Review: Delightful The Peanuts Movie Is as Edgy as Our Protagonist’s Head

3 1/2 out of 5 Stars
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The Peanuts will always feel to me like they come from another era. If I were placing The Peanuts in any time period, I would say they were closer to something from the 50s, which might have aired before Leave it to Beaver; a show which, despite being dated, is still often sweet and funny. Not laugh out loud funny, but definitely capable of earning a smile. And that is the way I felt during The Peanuts movie.

The Peanuts is a sweet little movie; not make-you-sick-from-eating-candy sweet, but sweet like the Multigrain Cheerios I keep for snacking. Just sweet enough to be satisfying, but still with the crunchy assurance that this “hey, this is a good-for-you option.” The Peanuts movie is that kind of sweet…just enough to make it go down easy, not so sweet you’ll get a headache.

The Peanuts should be praised for truly feeling like a KIDS movies. If you don’t have one to take, this might be a movie to skip this week. The humor is dry enough for adults, but considering the complete adherence to being just sweet and harmless, it’s still manages to drag, even with a pretty short run time. Movies made purely for kids aren’t a problem, and I’d rather have a kid or family movie focus on appealing to kids, rather than throw in so many pop culture references and mature jokes that they are essentially excluded. Very few kids movies manage to be simultaneously inclusive of both adults and kids (yes, Pixar does it well). But good for the Schultz family for wanting to make this movie in the tradition of the cartoons and comics; the movie is for kids, but never talks down to the kids or underestimating them.

The Peanuts Movie is focused on our little round headed hero, Charlie Brown, and his crush on the elusive little red headed girl. I have to say, Charlie Brown seems a lot peppier in this movie than I remember. The gloom is gone for the most part and replaced with a Charlie Brown who is just awkward. And while this version of Charlie Brown is a nice, likable kid…so was our other version. Considering the power of a film like Inside Out, which embraced exploring the experiences of sadness and depression during childhood, it feels like a missed opportunity. Now we just have a nice kid who tends not to succeed, but tries no matter what–a good lesson, but nothing really new.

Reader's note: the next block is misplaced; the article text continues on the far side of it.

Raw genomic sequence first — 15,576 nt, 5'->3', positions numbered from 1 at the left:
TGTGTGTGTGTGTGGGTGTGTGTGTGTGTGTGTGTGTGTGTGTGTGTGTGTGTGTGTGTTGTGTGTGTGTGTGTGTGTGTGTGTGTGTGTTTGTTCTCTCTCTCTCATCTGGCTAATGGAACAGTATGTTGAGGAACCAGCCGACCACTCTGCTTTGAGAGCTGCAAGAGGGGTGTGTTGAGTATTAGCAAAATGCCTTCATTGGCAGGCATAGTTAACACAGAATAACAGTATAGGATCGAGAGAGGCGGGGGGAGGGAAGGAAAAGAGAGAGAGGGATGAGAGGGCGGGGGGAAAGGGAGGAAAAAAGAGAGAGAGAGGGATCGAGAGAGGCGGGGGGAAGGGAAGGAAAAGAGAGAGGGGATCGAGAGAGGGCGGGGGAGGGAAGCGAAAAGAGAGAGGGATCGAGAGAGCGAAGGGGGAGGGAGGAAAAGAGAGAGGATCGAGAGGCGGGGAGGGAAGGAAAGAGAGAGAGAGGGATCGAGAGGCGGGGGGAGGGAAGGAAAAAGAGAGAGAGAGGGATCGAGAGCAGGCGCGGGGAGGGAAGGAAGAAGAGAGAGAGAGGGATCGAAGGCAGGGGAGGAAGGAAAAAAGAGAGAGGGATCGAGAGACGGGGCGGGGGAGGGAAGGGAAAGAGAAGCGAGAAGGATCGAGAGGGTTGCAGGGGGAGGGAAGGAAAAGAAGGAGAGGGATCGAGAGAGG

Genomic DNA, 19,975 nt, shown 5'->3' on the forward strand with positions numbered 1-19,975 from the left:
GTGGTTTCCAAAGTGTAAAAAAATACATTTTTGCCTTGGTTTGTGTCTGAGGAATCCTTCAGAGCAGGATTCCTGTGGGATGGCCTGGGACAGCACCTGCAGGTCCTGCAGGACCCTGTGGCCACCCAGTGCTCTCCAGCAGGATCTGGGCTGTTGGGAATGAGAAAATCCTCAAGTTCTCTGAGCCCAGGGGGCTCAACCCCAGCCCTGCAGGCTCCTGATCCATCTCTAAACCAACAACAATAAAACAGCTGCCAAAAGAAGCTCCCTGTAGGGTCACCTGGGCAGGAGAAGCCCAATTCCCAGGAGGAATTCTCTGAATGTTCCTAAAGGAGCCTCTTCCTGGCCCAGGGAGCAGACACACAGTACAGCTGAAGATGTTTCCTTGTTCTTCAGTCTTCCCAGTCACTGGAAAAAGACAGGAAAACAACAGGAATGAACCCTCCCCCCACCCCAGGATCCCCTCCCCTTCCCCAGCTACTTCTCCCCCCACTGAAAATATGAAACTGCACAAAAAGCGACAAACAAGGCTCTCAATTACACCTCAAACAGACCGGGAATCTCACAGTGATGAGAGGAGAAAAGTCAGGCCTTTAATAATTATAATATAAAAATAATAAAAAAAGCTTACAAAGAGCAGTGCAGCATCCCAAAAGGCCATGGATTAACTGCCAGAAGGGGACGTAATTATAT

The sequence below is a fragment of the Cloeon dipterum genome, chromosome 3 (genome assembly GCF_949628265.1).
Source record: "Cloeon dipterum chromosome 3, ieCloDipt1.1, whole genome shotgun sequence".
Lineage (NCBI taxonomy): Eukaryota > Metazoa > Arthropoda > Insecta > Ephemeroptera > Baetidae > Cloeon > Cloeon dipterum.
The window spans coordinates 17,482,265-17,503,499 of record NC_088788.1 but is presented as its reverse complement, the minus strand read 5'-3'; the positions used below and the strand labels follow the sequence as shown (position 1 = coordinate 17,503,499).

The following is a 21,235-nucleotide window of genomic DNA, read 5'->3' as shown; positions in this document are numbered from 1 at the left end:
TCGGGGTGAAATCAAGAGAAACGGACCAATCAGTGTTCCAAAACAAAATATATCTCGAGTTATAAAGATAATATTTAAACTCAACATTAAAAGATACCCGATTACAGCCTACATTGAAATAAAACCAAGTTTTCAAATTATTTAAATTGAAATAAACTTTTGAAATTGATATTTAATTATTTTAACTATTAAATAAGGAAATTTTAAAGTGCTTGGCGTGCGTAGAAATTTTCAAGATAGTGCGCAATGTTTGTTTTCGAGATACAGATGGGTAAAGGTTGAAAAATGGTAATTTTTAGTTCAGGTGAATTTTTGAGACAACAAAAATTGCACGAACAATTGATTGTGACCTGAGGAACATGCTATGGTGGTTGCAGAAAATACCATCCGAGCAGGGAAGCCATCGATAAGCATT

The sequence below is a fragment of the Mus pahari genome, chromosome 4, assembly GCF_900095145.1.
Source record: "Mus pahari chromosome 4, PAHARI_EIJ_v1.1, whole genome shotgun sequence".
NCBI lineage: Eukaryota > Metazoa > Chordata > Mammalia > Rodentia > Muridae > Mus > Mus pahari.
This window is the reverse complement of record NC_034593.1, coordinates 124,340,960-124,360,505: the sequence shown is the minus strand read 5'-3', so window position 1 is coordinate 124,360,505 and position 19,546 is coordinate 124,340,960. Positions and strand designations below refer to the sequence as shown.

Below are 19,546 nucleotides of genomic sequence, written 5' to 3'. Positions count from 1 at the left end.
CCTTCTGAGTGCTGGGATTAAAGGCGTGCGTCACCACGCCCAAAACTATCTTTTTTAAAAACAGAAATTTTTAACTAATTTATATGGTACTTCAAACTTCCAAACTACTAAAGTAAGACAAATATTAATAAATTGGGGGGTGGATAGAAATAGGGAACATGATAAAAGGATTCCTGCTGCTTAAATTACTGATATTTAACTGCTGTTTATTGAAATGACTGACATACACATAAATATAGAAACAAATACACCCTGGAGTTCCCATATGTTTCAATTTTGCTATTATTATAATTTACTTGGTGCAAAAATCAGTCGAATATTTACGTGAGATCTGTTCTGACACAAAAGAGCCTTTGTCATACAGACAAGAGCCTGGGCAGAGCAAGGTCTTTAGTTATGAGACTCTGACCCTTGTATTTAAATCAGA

Besides that iconic red head without a name (but a little more of a person than a goal in this movie), the Peanuts gang’s all here. Linus, Schroeder, Sally, Lucy, Peppermint Patty, Marcie, Pig Pen, and all the others we remember. Most of the movie takes place in school, where all the kids are in the same class (including younger Sally and Linus) but is big enough to have an end of the year carnival the set designer of Grease would be impressed by. As for plot, it’s pretty basic. One snowy day (clearly referencing A Charlie Brown Christmas) Charlie Brown sees a pretty girl move in next door, wants to say hello, and tries make himself worthy of her.

To be honest, it is a little frustrating that they are going with such an old and outdated concept, but the idea of Charlie Brown wanting and trying to be a good person leads to some sweet moments; learning to dance, helping his sister, trying to do a perfect job on a school assignment…all good stuff. The problem I have is the absence of any other stories with the other Peanuts characters. Most of the kids are just there to talk to Charlie Brown or be a Greek chorus. This isn’t The Charlie Brown Movie, its The Peanuts Movie…why ignore them?

The only other characters with as much screen time as “old Chuck,” is of course, Snoopy and Woodstock, aka the Fonze and Spike of The Peanuts. I love those two characters, but I prefer small doses to extended sequences. That said, they did create some impressive flying sequences I’m pretty sure incorporate real backgrounds with the character animation. But the sequences of “The Red Baron” are just too long to hold a kid’s interest. Quicker cuts in and out of the Peanuts; world and Snoopy’s fantasies would have work best, as happens in one section when we see what Snoopy looks like when in these fantasies. That part probably got the biggest laugh in the theater.

I was anxious about The Peanuts being made as a 3D, computer animated movie. There is something so rooted in nostalgia about these characters, that updating their look seems wrong. But, I’m glad to say that while I think there is no reason to see this in 3D, the animation has maintained a certain simple look from the cartoons and comics. It doesn’t look hand drawn, but it also doesn’t have computer animated perfect sharpness.

However, just as I wouldn’t recommend seeing this in 3D, I don’t even know if I can recommend paying for a theatrical ticket. This just doesn’t feel like a movie, as much as it still is a TV special or extended pilot for a new series (which I would TOTALLY support).  But if you are looking for something to bring the kids too, this also isn’t a waste of money, as it certainly is a crowd-pleaser, much the way Paddington filled that family-friendly gap in the earlier part of this year (Paddington is probably a step above Peanuts).

Peanuts have always reminded me of Winnie the Pooh cartoons…things which exist to be that gentle alternative. And just the way I don’t want a cooler, edgier Winnie the Pooh in my lifetime, I’m glad The Peanuts Movie has maintained that gentle touch.

Lesley Coffin is a New York transplant from the midwest. She is the New York-based writer/podcast editor for Filmoria and film contributor at The Interrobang. When not doing that, she’s writing books on classic Hollywood, including Lew Ayres: Hollywood’s Conscientious Objector and her new book Hitchcock’s Stars: Alfred Hitchcock and the Hollywood Studio System.

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